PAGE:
Pope says Church must be 'fluent' in 'language of charity'

April 29, 2023 at 4:23 p.m.
Pope says Church must be 'fluent' in 'language of charity'
Pope says Church must be 'fluent' in 'language of charity'

By Cindy Wooden • Catholic News Service

BUDAPEST, Hungary – The vestibule of the Church of St. Elizabeth of Hungary was decorated with children's drawings for Pope Francis – many of them depicting him with a Ukrainian flag, praying for peace.

There also were several that showed the Pope wearing his zucchetto and a soccer jersey with the colors of Argentina's flag, but that was beside the point April 29 as Pope Francis met in the Budapest Church with Roma, refugees, the poor and the many Catholics from all over Hungary who assist them.

Before arriving at the Church, he visited a Catholic institute for children with limited vision, mobility issues and other special needs.

The meeting at the Blessed László Batthyány-Strattmann Institute mostly involved music and prayer – no speeches were planned. The director of the institute, though, recited the familiar "Prayer of St. Francis," which includes the series of petitions: "Where there is hatred let me sow love; where there is injury, pardon; where there is doubt, faith. ..."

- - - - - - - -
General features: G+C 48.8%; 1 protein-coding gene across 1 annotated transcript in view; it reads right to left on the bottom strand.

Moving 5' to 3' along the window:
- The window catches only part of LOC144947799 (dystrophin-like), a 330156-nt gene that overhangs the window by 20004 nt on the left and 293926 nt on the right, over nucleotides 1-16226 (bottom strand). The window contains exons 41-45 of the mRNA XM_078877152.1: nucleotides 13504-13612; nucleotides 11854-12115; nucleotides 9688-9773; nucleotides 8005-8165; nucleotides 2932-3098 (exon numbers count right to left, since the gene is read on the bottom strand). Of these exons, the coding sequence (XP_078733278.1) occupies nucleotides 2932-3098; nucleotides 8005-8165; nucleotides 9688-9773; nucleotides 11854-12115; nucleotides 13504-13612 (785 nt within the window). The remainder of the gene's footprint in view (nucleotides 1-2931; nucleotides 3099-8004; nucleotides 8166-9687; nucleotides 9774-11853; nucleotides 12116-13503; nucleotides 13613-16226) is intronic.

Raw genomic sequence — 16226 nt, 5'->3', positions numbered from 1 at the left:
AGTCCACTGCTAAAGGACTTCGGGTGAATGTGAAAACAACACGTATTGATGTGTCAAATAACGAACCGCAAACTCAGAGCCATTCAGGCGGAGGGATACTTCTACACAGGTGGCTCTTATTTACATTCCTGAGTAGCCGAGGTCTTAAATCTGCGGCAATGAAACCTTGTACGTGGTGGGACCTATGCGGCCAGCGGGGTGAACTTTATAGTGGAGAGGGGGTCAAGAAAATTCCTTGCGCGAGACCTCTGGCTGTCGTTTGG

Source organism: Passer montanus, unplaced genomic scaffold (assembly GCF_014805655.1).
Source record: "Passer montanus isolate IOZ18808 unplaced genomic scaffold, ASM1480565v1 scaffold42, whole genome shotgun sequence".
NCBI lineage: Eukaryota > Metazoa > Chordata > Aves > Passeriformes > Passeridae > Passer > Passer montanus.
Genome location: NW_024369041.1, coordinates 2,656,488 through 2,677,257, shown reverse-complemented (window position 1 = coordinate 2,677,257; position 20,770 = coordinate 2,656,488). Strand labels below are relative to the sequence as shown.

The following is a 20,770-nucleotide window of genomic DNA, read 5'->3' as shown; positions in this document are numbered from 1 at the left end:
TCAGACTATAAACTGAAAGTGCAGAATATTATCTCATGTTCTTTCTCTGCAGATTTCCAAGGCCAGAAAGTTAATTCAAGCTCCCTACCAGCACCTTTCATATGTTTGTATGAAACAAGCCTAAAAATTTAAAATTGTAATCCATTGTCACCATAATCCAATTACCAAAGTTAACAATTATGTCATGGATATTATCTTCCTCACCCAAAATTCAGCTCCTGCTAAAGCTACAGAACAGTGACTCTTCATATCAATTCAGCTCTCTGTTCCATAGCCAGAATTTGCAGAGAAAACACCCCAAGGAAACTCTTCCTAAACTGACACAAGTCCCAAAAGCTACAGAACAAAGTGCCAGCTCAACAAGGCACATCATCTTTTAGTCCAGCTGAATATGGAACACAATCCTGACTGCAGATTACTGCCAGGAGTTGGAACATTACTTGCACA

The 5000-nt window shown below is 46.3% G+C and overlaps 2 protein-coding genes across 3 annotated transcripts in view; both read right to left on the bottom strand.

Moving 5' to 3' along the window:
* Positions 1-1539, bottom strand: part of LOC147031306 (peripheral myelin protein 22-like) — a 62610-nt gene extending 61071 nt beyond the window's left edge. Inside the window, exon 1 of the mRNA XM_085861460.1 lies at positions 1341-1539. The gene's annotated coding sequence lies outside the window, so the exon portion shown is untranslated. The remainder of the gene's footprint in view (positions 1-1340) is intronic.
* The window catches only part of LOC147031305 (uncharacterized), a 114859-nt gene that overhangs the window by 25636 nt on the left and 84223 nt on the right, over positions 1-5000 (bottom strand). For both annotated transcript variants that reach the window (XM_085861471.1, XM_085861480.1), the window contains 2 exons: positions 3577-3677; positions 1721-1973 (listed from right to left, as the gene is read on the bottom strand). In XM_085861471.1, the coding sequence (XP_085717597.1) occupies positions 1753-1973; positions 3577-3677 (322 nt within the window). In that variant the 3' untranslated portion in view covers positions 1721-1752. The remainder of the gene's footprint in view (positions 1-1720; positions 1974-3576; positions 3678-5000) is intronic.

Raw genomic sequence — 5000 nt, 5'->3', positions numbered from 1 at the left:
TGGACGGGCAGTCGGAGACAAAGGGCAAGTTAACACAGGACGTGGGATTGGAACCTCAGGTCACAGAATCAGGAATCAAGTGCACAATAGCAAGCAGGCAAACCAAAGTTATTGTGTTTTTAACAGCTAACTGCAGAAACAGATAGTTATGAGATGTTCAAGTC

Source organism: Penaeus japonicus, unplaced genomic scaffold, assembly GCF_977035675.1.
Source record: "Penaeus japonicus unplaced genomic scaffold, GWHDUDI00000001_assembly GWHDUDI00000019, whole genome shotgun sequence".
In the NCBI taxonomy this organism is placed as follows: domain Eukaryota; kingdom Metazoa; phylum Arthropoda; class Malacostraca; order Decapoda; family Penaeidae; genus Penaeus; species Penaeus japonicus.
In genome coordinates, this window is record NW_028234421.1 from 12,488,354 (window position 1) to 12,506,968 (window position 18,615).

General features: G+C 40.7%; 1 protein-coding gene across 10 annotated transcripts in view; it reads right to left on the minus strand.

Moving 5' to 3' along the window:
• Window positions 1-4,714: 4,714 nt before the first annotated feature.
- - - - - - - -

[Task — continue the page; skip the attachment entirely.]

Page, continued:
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Thanking him for choosing that prayer, the Pope described it as "pure Gospel" because it looks at reality, sees what is missing and asks God to give the believer the strength to make a difference.

While the Pope was at the institute, some 600 people were waiting for him inside the Church of St. Elizabeth, named for the 13th-century Hungarian princess who used all her money to build a hospital where she herself cared for the sick and poor.

Among those waiting was Olesia Misiats, a Ukrainian nurse and mother of three, who fled Kyiv 14 months ago when Russia started bombing her country. She went to Holland first, but said it was too expensive, so now she is in Budapest.

Her oldest daughter is now in Poland with her husband, who is Polish. Mila was born six months ago in Budapest, and "my daughter Anna, who is 6, is studying in kindergarten and already speaks Hungarian," Misiats said. "We feel safe here. Many people help us."